The UK has revealed they will unilaterally apply no tariffs and introduce no new checks or controls on goods at the Irish border in the event of no-deal Brexit, with critics warning such a system could be exploited by smugglers.
The British government published their plans on Tuesday, ahead of a critical vote in parliament, where MPs will decide whether to rule out a ‘no-deal’ Brexit. They insist that such measures will be temporary and claim it is the only way to prevent a hard border on the island of Ireland – something Dublin has been trying to ensure with the EU’s backing.
Some believe a hard border would derail the processes set in motion by the Good Friday Agreement.
Goods will move tariff free between the Republic and Northern Ireland, but the British government will slap on tariffs for goods travelling to the rest of the UK. British and Irish officials have warned that such a scenario could lead to smugglers using Northern Ireland as a backdoor to get goods into Britain tariff free.
Products that would see up to 60-80% spike in tariffs include beef, lamb, pork and poultry as well as some dairy products, which the UK government says is needed in order to protect UK farmers and producers from cheap imports.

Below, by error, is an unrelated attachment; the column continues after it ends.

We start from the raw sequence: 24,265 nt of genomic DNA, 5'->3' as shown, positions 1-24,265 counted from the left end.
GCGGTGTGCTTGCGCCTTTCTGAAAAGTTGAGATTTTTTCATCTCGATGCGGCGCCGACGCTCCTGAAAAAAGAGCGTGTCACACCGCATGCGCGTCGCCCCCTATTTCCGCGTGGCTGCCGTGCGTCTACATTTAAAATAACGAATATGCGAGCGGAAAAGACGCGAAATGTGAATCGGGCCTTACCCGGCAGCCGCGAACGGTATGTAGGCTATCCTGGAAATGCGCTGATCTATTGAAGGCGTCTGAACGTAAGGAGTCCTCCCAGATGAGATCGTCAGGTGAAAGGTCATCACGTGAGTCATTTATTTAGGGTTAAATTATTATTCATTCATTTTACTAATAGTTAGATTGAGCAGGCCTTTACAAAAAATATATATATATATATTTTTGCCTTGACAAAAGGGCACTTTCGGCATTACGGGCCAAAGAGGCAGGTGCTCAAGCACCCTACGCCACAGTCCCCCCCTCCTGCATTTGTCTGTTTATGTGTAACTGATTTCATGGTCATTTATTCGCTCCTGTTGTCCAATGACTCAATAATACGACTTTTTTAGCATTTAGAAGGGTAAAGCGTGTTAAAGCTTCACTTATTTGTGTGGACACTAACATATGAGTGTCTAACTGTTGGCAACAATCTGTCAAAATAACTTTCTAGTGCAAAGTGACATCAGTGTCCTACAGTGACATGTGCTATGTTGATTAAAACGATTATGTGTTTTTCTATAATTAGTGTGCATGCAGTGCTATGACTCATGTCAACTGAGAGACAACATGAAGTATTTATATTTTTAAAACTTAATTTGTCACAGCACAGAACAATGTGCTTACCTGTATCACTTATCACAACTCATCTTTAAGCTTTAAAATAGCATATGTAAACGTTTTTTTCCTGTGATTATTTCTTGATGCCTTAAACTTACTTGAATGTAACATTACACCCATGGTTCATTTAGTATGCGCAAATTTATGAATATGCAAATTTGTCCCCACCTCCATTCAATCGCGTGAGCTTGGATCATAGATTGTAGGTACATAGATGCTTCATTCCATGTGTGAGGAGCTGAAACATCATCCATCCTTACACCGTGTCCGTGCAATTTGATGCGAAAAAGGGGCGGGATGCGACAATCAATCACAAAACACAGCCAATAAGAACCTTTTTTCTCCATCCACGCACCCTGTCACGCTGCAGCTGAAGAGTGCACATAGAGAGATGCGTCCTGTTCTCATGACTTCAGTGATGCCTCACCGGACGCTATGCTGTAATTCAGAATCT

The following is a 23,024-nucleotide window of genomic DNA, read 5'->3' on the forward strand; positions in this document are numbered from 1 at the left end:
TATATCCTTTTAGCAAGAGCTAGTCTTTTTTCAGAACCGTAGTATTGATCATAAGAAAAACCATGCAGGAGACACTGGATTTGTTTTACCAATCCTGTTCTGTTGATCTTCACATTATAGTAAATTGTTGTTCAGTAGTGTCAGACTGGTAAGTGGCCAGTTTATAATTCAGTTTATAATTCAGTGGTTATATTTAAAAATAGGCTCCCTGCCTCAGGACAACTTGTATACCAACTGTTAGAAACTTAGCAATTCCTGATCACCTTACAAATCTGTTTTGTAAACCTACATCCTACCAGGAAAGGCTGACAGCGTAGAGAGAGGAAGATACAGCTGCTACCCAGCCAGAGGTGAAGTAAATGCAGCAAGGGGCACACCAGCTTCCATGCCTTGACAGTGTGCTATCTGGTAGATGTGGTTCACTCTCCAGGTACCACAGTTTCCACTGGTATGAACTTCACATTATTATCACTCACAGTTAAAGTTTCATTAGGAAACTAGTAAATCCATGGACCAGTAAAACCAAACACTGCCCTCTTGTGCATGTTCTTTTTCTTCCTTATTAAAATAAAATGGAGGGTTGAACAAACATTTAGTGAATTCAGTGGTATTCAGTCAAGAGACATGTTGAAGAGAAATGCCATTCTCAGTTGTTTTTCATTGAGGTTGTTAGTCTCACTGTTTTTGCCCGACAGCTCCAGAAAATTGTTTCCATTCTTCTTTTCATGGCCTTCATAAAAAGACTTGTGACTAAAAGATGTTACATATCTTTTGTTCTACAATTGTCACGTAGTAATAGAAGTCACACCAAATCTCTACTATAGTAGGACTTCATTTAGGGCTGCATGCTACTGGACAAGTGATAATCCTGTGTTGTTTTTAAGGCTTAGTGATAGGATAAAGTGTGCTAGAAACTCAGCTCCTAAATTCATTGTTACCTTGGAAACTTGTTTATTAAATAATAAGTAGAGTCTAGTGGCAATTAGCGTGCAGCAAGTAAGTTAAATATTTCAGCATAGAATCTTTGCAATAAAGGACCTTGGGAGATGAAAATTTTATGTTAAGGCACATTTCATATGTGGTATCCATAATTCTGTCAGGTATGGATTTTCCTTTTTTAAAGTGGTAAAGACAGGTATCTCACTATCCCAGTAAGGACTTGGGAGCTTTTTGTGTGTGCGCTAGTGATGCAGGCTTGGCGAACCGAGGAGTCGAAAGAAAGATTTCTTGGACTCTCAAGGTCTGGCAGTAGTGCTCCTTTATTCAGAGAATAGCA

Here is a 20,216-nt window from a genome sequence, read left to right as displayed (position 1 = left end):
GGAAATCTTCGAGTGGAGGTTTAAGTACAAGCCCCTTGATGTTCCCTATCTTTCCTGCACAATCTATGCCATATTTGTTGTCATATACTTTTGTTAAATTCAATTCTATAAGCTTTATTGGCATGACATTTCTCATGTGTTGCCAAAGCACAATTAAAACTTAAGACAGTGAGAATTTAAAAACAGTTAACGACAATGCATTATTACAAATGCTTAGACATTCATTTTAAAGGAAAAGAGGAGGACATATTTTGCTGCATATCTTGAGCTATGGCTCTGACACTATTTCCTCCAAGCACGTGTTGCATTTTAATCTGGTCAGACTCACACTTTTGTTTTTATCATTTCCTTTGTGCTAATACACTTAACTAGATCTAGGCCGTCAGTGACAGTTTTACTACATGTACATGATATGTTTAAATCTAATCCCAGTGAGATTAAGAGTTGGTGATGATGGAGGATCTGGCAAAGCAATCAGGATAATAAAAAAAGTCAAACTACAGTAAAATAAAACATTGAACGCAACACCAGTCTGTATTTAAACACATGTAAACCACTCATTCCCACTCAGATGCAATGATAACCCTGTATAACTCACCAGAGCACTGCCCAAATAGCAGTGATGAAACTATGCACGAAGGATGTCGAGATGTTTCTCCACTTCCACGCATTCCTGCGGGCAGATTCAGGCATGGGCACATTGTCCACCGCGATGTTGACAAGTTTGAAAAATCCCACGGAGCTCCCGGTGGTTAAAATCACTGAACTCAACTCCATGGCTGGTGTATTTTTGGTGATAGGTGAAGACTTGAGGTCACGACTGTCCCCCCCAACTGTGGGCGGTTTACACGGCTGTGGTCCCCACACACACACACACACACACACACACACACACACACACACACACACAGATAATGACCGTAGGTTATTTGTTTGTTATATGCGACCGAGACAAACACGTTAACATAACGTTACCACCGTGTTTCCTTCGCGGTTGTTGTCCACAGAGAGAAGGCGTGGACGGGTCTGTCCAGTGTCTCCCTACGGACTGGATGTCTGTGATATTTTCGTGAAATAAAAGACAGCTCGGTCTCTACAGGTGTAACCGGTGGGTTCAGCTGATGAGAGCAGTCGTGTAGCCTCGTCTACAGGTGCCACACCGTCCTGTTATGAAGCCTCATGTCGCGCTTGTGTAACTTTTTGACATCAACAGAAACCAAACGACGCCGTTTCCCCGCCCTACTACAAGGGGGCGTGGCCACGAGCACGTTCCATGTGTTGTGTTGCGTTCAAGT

Alan Sked from the London School of Economics, told RT that he predicts there could be a “small amount” of smuggling, but that fundamentally it would depend on what the Irish did as an EU member, as Brussels wants controls on goods at the border.
David Sterling, the head of the Northern Ireland Civil Service, warned in December of an upsurge in smuggling. He argued that businesses may not comply with new legal obligations in a no-deal scenario “leading to the likelihood of a step change in the scale and significance of smuggling and organised crime.”
The Irish government’s no-deal contingency document, published last month, refrained from stating what might happen at the border in a no-deal scenario.
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